- Government also eases cap on banks’ currency forward positions
- Rule changes reflect increased risks of capital outflows
South Korea will require banks to hold an adequate amount of liquid foreign-currency assets as a buffer against capital outflows during external shocks.
Starting in 2017, local banks will be required to hold at least 60 percent of the expected amount of foreign-currency outflows during a one-month crisis as highly liquid assets, according to a joint statement Thursday from the Finance Ministry, financial regulators and the Bank of Korea. The so-called foreign-currency liquidity coverage ratio has so far been a recommendation, not a regulation, to banks in South Korea.
The government also loosened restrictions on currency forward positions to 40 percent of their capital for local banks from 30 percent, and for foreign banks’ branches to 200 percent from 150 percent. A higher cap means banks have more leeway in using derivatives to borrow dollars, which can help in times of financial market volatility. The new limits will be applied starting next month.
The rule changes come amid uncertainty in global financial markets with a possible rate increase looming from the Federal Reserve and Britain’s potential exit from the European Union raising risks of capital outflows from Korea, according to the statement. Other unnecessary foreign-currency liquidity regulations will be eliminated with adoption of the liquidity coverage ratio, the statement showed.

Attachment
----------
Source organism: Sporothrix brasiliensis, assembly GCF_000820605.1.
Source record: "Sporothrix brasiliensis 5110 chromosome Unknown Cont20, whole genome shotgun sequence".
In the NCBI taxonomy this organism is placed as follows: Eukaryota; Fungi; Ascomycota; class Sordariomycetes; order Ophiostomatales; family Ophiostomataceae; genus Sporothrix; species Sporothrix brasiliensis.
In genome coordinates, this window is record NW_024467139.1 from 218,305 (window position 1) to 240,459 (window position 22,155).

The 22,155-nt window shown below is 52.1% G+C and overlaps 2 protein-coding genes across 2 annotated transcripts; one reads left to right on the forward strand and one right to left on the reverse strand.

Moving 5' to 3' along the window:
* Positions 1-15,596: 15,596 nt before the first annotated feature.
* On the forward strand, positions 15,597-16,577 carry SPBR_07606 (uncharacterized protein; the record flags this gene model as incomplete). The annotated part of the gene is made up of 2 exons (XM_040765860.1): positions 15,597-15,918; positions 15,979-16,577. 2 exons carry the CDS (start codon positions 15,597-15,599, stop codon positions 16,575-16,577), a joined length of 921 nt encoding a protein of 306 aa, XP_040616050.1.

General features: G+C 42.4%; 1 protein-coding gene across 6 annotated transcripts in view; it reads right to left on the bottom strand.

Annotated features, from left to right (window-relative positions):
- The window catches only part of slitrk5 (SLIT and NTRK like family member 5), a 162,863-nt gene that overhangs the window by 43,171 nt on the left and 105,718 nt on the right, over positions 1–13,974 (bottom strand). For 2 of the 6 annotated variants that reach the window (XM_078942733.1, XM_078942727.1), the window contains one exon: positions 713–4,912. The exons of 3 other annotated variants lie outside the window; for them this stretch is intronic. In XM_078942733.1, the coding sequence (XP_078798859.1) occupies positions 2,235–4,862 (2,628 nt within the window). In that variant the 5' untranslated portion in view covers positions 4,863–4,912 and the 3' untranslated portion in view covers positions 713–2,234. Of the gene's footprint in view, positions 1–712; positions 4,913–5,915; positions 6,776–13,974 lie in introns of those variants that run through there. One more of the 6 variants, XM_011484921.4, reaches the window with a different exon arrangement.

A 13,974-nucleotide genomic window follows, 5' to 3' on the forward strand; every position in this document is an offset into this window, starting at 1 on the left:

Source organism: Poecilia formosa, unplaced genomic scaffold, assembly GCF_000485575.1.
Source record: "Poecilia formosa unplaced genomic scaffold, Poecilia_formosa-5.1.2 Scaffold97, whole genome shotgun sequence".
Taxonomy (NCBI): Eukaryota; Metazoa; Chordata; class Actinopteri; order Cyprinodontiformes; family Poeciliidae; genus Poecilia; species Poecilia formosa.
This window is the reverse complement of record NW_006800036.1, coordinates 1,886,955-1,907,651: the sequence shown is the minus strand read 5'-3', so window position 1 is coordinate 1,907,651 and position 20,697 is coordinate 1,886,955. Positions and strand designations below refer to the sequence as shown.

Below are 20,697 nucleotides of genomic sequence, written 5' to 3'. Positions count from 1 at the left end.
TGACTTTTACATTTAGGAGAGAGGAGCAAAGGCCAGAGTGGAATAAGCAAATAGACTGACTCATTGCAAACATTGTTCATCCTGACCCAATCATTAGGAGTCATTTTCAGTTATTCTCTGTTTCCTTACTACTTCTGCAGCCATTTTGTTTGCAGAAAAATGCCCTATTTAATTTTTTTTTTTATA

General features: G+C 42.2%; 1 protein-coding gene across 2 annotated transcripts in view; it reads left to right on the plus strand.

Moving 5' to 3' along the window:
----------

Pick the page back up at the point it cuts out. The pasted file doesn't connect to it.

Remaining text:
Korea’s capital-flow control measures were introduced in 2010 when the country was worried about too much inflow strengthening the won and a rise in short-term external debt. With Korea no longer facing huge inflow pressure, policy makers have been voicing the need to adjust regulations to reflect changes in economic situations.
The foreign-currency liquidity coverage ratio won’t be applied to foreign banks’ branches within Korea as their headquarters will be subject to regulations of their relevant countries. Different ratios will be applied to policy banks like the Korea Development Bank.
Overseas investors bought 3 trillion won ($2.5 billion) more of Korean stocks than they sold this year through May, while cutting holdings of local debt by 2.6 trillion won, data from the financial regulator show. The won’s movement has been volatile this year as expectations of a Fed interest rate increase have changed. It appreciated 1.6 percent against the dollar in June, having weakened about 4 percent in the previous two months.